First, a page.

Medicare: Value-Based Care, Pharmacy Benefit Managers, Trust Fund Reports and Fee-For-Service

Gustav A. Ravn (Editor)

Series: Health Care in Transition
BISAC: HEA028000

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$230.00

Volume 10

Issue 1

Volume 2

Volume 3

Special issue: Resilience in breaking the cycle of children’s environmental health disparities
Edited by I Leslie Rubin, Robert J Geller, Abby Mutic, Benjamin A Gitterman, Nathan Mutic, Wayne Garfinkel, Claire D Coles, Kurt Martinuzzi, and Joav Merrick

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Over the course of the last few years, our healthcare system has begun a shift toward rewarding physicians for the quality of care rather than the quantity, and building off these efforts, providers, doctors, health systems, and payers are willing to explore new value-based arrangements and open the door to providing new benefits for their beneficiaries. The Medicare Access and CHIP Reauthorization Act began to shift Medicare towards being a more value-based payment system. Chapter 1 discusses the models that are working toward improve the quality of care and reducing cost.

Total expenditures for the Medicare Part D drug program exceeded $100 billion in 2016. Part D plan sponsors may use a pharmacy benefit manager (PBM) to provide drug benefit management services for Part D coverage, such as negotiating drug rebates and other price concessions and paying pharmacy claims. Policymakers have sought a better understanding of PBMs’ roles in the drug supply chain and plans’ and PBMs’ efforts to manage Part D drug spending and use. Chapter 2 examines, (1) the extent to which Part D plan sponsors use PBMs, (2) trends in rebates and other price concessions obtained by both PBMs and plan sponsors for Part D drugs, and (3) how PBMs earn revenue for services provided to Part D plans.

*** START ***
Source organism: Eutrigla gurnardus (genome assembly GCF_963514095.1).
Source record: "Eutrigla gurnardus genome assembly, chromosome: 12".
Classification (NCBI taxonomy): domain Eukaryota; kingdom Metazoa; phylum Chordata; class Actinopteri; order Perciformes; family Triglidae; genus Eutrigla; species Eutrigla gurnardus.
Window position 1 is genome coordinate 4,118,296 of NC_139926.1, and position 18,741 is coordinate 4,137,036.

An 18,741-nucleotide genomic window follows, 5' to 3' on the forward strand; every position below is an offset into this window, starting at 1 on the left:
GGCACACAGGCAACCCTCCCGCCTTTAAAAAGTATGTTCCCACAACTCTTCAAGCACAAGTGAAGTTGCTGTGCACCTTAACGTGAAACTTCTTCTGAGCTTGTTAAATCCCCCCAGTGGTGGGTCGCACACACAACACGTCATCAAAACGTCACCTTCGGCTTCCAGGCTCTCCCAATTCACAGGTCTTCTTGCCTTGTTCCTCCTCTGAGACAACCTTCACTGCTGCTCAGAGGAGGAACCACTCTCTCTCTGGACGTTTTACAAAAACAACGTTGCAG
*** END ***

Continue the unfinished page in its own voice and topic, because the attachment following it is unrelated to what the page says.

The Social Security Act requires boards of trustees to issue reports to Congress by April 1 each year on the financial status of the Social Security and Medicare trust funds. Chapter 3 (1) describes how the boards of trustees develop the annual Trustees reports, and (2) examines the extent to which the boards of trustees have provided the reports to Congress by the April 1 deadline, and what factors account for any delays.

The Centers for Medicare & Medicaid Services (CMS) implemented a competitive bidding program (CBP) for certain durable medical equipment (DME), such as wheelchairs and oxygen. The Patient Protection and Affordable Care Act required CMS to adjust fee-for-service payment rates for certain DME items in non-bid areas. On January 1, 2016, adjusted rates for 393 items went into effect in non-bid areas. Chapter 4 examines (1) payment rate reductions and any changes in the number of suppliers; (2) any changes in the utilization of rate-adjusted items; and (3) available evidence related to potential changes in beneficiaries’ access to rate-adjusted items.
(Imprint: SNOVA)

Preface

Chapter 1. Examining Barriers to Expanding Innovative, Value-Based Care in Medicare

Chapter 2. Medicare Part D: Use of Pharmacy Benefit Managers and Efforts to Manage Drug Expenditures and Utilization

Chapter 3. Social Security and Medicare: Improved Schedule Management Needed for More Timely Trust Fund Reports

Chapter 4. Medicare Fee-For-Service: Information on the First Year of Nationwide Reduced Payment Rates for Durable Medical Equipment

Index

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